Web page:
Yesterday, the Pakistani President Mamnoon Hussain signed a legislation that merged FATA with Khyber Pakhtunkhwa. At least notionally, the people of FATA now have the same rights as all other Pakistanis do. In a sense, the decolonisation of FATA began yesterday.
This is a landmark moment for Pakistan and the wider region. But the aspect of this decision that interests me most is: why now? What caused the Overton Window to shift now, making this policy change became feasible?
The FATA region has been critical to the Pakistani military-jihadi complex’s Afghanistan policy. The Haqqani Network and other assorted groups have used this region as a launchpad for their operations inside Afghanistan. And given that the military-jihadi complex (MJC) is at the helm of affairs in Pakistan, the FATA-KP merger indicates a change — tactical or strategic — in the MJC’s policy.
A strategic policy change implies that the MJC is seriously reconsidering its approach of using terrorism to achieve strategic gains. It further means that reeling under self-inflicted losses, the MJC is now thinking of reversing its policy stance towards Afghanistan and perhaps India. Though this sounds like great news, it is also just too good to be true. An indicator that supports this sceptical assessment is this: the MJC has merely replaced the colonial-era Frontier Crimes Regulation (FCR) with an Interim Regulation Order — old wine in a new bottle. ANP leader Afrasiab Khattak had this to say regarding the merger:
After 25th Amendment FATA is merged into KP in theory. But in practice it still remains in clutches of military & civil bureaucracy as extension of the judiciary’s jurisdiction is put on hold & Interim Regulation is new FCR. Declare benchmarks & timeline.
— Afrasiab Khattak (@a_siab) May 31, 2018
It is more likely that the merger is a tactical response that the MJC was forced to concede. If so, what were the forces that enabled this concession? The success of the snowballing Pashtun Tahafuz Movement (PTM) certainly seems to be the immediate trigger. Abolition of FCR was one of the major planks of this movement and the Pakistani Army has at least temporarily taken the wind out of PTM’s sails by agreeing to the FATA-KP merger. This is what a Pakistani analyst had to say regarding the PTM’s role in the merger:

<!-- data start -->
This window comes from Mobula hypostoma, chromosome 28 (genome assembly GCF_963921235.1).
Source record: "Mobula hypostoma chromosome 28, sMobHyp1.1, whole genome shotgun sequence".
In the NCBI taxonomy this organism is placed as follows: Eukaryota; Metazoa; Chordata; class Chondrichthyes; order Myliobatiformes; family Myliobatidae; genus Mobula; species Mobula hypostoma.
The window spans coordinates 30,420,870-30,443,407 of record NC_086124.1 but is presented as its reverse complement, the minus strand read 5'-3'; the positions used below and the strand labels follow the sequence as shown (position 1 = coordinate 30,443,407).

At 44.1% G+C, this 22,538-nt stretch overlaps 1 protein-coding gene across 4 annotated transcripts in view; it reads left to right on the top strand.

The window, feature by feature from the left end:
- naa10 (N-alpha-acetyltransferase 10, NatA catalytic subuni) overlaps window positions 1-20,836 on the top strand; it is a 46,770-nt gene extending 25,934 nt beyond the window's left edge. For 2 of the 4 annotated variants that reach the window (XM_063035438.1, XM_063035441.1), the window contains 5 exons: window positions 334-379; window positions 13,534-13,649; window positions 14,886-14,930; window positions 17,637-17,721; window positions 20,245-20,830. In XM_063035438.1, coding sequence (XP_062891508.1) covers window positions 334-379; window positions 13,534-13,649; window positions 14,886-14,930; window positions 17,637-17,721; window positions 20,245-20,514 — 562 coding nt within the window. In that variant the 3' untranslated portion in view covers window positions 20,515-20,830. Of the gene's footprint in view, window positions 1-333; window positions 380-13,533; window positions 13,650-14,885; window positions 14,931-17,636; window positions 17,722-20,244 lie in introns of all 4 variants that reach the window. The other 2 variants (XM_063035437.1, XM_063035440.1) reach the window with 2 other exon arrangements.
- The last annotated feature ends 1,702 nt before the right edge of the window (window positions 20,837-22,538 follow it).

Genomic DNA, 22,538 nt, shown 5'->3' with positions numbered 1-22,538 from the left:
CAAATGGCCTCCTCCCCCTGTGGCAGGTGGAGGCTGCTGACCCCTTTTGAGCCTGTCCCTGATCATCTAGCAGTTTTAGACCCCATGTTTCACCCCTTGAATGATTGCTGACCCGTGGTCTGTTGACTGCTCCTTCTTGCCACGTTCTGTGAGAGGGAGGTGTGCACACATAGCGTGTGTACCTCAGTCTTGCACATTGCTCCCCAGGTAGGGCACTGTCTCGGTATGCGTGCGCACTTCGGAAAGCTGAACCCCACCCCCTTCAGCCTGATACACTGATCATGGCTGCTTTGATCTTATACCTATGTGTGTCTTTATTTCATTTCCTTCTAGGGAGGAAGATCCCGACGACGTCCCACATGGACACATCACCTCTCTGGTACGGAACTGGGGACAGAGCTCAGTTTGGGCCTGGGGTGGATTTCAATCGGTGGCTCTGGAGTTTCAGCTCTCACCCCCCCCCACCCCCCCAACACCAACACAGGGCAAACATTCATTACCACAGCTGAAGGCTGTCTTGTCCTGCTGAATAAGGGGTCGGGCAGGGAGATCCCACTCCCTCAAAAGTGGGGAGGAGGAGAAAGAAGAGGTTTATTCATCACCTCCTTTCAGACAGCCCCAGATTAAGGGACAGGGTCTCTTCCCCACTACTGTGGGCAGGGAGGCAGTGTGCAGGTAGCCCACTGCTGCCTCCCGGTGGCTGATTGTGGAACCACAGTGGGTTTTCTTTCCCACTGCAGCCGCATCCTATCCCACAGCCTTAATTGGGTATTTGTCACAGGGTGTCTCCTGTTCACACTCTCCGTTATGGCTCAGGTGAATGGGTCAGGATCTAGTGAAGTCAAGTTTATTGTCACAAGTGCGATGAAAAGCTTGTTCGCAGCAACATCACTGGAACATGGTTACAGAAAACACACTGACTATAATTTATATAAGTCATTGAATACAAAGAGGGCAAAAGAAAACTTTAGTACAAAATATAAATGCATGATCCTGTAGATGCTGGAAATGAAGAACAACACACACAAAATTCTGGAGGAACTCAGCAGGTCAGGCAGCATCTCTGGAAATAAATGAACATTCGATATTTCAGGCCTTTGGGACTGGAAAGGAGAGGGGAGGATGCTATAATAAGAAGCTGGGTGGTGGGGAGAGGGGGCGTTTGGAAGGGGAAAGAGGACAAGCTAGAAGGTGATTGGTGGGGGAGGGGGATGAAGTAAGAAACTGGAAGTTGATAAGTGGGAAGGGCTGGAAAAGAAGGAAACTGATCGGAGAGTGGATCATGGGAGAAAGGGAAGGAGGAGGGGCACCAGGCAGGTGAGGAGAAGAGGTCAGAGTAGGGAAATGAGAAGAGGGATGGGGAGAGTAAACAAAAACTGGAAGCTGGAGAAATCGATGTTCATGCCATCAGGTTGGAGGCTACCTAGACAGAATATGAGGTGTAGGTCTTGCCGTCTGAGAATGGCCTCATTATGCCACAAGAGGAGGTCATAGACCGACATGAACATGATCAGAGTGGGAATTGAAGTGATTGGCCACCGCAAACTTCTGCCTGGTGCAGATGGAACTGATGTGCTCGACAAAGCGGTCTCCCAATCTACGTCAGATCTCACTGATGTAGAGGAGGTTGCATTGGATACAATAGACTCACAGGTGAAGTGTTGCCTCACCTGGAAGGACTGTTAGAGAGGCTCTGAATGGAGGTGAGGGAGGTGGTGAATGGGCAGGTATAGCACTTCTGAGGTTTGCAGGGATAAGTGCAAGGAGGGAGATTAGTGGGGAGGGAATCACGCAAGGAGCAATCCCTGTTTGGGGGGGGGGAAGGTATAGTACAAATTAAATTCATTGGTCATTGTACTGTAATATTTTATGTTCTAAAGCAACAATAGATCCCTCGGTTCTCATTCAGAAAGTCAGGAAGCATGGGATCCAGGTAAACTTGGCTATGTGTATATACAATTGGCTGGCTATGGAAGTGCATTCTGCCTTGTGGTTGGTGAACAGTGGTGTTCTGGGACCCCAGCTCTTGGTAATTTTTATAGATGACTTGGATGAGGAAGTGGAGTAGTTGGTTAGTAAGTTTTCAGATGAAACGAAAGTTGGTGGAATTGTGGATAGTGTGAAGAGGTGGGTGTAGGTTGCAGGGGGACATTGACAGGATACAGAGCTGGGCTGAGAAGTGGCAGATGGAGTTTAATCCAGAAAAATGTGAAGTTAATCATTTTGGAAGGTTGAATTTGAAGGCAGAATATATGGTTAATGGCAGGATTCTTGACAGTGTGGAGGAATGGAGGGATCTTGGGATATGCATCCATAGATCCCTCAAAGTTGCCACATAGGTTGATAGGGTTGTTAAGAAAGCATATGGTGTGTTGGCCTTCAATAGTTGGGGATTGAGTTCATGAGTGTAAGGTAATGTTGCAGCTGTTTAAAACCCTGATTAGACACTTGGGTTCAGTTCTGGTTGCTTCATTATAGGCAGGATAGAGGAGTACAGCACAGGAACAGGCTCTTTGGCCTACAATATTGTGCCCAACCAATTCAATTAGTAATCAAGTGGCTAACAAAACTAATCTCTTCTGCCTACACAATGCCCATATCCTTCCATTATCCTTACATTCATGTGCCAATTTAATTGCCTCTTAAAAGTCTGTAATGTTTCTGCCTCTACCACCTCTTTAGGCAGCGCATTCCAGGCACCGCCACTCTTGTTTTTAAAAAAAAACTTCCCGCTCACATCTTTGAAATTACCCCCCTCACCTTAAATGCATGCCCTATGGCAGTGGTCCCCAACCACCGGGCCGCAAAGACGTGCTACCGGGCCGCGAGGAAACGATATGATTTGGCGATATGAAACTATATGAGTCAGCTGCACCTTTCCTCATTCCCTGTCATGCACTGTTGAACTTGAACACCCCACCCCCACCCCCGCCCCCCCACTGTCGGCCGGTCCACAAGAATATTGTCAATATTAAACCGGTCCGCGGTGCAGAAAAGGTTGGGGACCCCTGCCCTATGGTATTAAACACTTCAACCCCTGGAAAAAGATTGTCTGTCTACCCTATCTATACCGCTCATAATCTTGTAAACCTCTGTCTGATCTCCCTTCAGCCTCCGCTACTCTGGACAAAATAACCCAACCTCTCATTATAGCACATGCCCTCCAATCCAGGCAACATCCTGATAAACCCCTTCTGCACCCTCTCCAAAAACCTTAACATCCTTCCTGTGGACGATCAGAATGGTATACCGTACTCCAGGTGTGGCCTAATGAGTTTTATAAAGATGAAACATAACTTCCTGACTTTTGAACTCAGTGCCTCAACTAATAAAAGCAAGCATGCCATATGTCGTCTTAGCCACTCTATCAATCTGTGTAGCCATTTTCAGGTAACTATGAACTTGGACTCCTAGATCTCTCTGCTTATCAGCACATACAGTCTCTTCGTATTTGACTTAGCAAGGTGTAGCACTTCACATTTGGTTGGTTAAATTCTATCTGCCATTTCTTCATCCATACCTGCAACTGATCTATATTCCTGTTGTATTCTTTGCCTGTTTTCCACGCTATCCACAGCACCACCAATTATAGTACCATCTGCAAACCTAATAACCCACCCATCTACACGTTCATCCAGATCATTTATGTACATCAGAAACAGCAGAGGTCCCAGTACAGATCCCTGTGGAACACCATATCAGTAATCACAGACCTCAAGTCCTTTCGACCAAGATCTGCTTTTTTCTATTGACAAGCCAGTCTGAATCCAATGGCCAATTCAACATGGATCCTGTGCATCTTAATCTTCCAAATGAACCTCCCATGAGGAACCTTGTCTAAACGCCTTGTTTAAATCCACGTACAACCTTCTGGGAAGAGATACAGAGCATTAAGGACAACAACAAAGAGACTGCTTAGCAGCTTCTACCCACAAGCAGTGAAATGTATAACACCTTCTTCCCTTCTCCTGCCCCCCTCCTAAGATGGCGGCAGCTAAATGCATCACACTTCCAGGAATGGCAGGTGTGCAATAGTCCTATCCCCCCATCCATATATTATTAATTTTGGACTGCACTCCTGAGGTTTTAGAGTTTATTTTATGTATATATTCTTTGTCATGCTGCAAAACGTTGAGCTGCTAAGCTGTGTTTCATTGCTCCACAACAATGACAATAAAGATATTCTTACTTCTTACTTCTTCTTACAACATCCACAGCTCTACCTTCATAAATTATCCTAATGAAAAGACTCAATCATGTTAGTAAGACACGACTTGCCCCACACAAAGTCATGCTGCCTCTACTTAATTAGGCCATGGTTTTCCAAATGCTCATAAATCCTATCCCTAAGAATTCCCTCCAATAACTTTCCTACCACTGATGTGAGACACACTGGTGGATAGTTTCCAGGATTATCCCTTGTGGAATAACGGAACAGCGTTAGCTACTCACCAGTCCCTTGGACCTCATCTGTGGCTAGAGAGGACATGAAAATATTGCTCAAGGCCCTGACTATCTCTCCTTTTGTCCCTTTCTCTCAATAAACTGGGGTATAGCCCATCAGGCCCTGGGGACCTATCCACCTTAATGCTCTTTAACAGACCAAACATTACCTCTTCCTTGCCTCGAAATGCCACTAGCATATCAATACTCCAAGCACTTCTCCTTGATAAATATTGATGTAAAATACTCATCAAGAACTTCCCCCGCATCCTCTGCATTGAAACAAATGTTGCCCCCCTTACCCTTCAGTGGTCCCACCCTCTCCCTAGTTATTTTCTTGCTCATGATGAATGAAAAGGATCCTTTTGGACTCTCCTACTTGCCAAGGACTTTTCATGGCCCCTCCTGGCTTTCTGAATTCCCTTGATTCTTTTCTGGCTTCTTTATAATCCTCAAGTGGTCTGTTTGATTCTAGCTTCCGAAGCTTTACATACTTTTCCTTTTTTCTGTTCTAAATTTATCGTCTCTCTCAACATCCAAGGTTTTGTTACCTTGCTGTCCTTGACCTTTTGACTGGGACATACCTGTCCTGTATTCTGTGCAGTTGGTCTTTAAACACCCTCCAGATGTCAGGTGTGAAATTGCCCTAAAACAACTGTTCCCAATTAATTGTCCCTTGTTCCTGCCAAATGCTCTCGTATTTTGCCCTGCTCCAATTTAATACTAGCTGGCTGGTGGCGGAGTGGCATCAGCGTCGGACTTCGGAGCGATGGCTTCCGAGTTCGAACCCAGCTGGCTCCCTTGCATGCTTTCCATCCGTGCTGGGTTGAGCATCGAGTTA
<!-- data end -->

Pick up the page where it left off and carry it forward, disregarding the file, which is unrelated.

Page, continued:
the pressure created by the Pashtun Tahafuz Movement (PTM) cannot be ignored. The PTM has criticized the military for its heavy-handed approach in terms of dealing with ethnic Pashtuns living in Pakistan’s tribal areas. The movement has attracted strong support internationally and successfully built a narrative that accuses the military’s heavy presence as a reason for the region’s ill-treatment. While the military may have been planning to ensure FATA’s regulation, the pressure generated by PTM has only expedited the process.
But then again, if you have followed Pakistani politics long enough, you know that backing down is not the MJC’s style. If PTM were the only factor, they would have been managed through disappearances and even assassinations by the garden variety of namaloom afraads at the disposal of the MJC. So clearly, there’s some other factor at play here.
My speculation is that pressure by the US government had some role to play here. In fact, an allegation to this effect was made by Jamiat Ulema-i-Islam (JUI-F) chief Maulana Fazlur Rehman. There might be some grain of truth in this. A test for this hypothesis could be the economic gains Pakistan receives from the US (and IMF) in return for this ‘historic’ step. In recent months, Pakistan’s external debt situation has only worsened and the MJC seems primed to take a detour in its foreign policy in order to meet urgent economic needs.
What do you think made the MJC change its FATA policy?